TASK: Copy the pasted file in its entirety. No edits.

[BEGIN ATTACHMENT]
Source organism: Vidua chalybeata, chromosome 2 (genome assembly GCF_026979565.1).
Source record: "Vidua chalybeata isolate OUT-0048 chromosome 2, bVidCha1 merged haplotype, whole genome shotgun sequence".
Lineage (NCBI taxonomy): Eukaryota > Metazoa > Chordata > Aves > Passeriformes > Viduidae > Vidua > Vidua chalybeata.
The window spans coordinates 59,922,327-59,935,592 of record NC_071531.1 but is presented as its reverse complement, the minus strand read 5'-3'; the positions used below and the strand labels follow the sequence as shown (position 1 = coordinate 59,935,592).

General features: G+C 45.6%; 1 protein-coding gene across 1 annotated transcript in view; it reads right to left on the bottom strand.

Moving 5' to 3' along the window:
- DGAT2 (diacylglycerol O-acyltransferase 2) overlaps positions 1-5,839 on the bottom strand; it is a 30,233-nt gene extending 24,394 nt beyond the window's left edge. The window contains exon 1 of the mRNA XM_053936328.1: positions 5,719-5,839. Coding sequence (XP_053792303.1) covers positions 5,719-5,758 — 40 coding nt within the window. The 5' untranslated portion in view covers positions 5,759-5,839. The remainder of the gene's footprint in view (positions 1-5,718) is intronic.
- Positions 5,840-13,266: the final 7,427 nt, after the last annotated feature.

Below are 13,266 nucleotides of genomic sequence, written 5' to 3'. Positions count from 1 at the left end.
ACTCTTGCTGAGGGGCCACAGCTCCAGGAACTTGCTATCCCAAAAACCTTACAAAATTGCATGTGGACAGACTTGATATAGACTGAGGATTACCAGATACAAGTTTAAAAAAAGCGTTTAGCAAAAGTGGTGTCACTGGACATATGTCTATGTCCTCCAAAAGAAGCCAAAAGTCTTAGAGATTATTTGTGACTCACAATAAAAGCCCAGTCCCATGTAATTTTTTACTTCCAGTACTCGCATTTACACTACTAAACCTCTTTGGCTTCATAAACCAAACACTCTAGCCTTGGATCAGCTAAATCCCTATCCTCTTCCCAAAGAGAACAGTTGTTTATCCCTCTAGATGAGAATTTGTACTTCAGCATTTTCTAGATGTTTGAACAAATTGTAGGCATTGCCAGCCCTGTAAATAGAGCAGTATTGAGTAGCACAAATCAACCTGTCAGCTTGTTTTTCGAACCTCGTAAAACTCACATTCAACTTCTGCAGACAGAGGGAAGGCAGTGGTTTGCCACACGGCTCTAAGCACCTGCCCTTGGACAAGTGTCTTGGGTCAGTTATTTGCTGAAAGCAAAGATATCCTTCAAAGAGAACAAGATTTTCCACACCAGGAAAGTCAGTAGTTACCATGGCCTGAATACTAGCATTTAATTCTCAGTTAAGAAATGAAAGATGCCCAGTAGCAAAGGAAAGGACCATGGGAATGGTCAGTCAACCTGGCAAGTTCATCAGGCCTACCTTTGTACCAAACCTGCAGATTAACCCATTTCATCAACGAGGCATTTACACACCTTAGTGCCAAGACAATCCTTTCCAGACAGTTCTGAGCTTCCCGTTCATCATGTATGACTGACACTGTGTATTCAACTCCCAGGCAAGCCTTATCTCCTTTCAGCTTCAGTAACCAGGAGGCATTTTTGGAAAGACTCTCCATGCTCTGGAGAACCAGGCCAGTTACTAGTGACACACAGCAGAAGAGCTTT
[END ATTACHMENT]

Source organism: Vidua chalybeata, chromosome 2 (genome assembly GCF_026979565.1).
Source record: "Vidua chalybeata isolate OUT-0048 chromosome 2, bVidCha1 merged haplotype, whole genome shotgun sequence".
Lineage (NCBI taxonomy): Eukaryota > Metazoa > Chordata > Aves > Passeriformes > Viduidae > Vidua > Vidua chalybeata.
The window spans coordinates 59,922,327-59,935,592 of record NC_071531.1 but is presented as its reverse complement, the minus strand read 5'-3'; the positions used below and the strand labels follow the sequence as shown (position 1 = coordinate 59,935,592).

General features: G+C 45.6%; 1 protein-coding gene across 1 annotated transcript in view; it reads right to left on the bottom strand.

Moving 5' to 3' along the window:
- DGAT2 (diacylglycerol O-acyltransferase 2) overlaps positions 1-5,839 on the bottom strand; it is a 30,233-nt gene extending 24,394 nt beyond the window's left edge. The window contains exon 1 of the mRNA XM_053936328.1: positions 5,719-5,839. Coding sequence (XP_053792303.1) covers positions 5,719-5,758 — 40 coding nt within the window. The 5' untranslated portion in view covers positions 5,759-5,839. The remainder of the gene's footprint in view (positions 1-5,718) is intronic.
- Positions 5,840-13,266: the final 7,427 nt, after the last annotated feature.

Below are 13,266 nucleotides of genomic sequence, written 5' to 3'. Positions count from 1 at the left end.
ACTCTTGCTGAGGGGCCACAGCTCCAGGAACTTGCTATCCCAAAAACCTTACAAAATTGCATGTGGACAGACTTGATATAGACTGAGGATTACCAGATACAAGTTTAAAAAAAGCGTTTAGCAAAAGTGGTGTCACTGGACATATGTCTATGTCCTCCAAAAGAAGCCAAAAGTCTTAGAGATTATTTGTGACTCACAATAAAAGCCCAGTCCCATGTAATTTTTTACTTCCAGTACTCGCATTTACACTACTAAACCTCTTTGGCTTCATAAACCAAACACTCTAGCCTTGGATCAGCTAAATCCCTATCCTCTTCCCAAAGAGAACAGTTGTTTATCCCTCTAGATGAGAATTTGTACTTCAGCATTTTCTAGATGTTTGAACAAATTGTAGGCATTGCCAGCCCTGTAAATAGAGCAGTATTGAGTAGCACAAATCAACCTGTCAGCTTGTTTTTCGAACCTCGTAAAACTCACATTCAACTTCTGCAGACAGAGGGAAGGCAGTGGTTTGCCACACGGCTCTAAGCACCTGCCCTTGGACAAGTGTCTTGGGTCAGTTATTTGCTGAAAGCAAAGATATCCTTCAAAGAGAACAAGATTTTCCACACCAGGAAAGTCAGTAGTTACCATGGCCTGAATACTAGCATTTAATTCTCAGTTAAGAAATGAAAGATGCCCAGTAGCAAAGGAAAGGACCATGGGAATGGTCAGTCAACCTGGCAAGTTCATCAGGCCTACCTTTGTACCAAACCTGCAGATTAACCCATTTCATCAACGAGGCATTTACACACCTTAGTGCCAAGACAATCCTTTCCAGACAGTTCTGAGCTTCCCGTTCATCATGTATGACTGACACTGTGTATTCAACTCCCAGGCAAGCCTTATCTCCTTTCAGCTTCAGTAACCAGGAGGCATTTTTGGAAAGACTCTCCATGCTCTGGAGAACCAGGCCAGTTACTAGTGACACACAGCAGAAGAGCTTT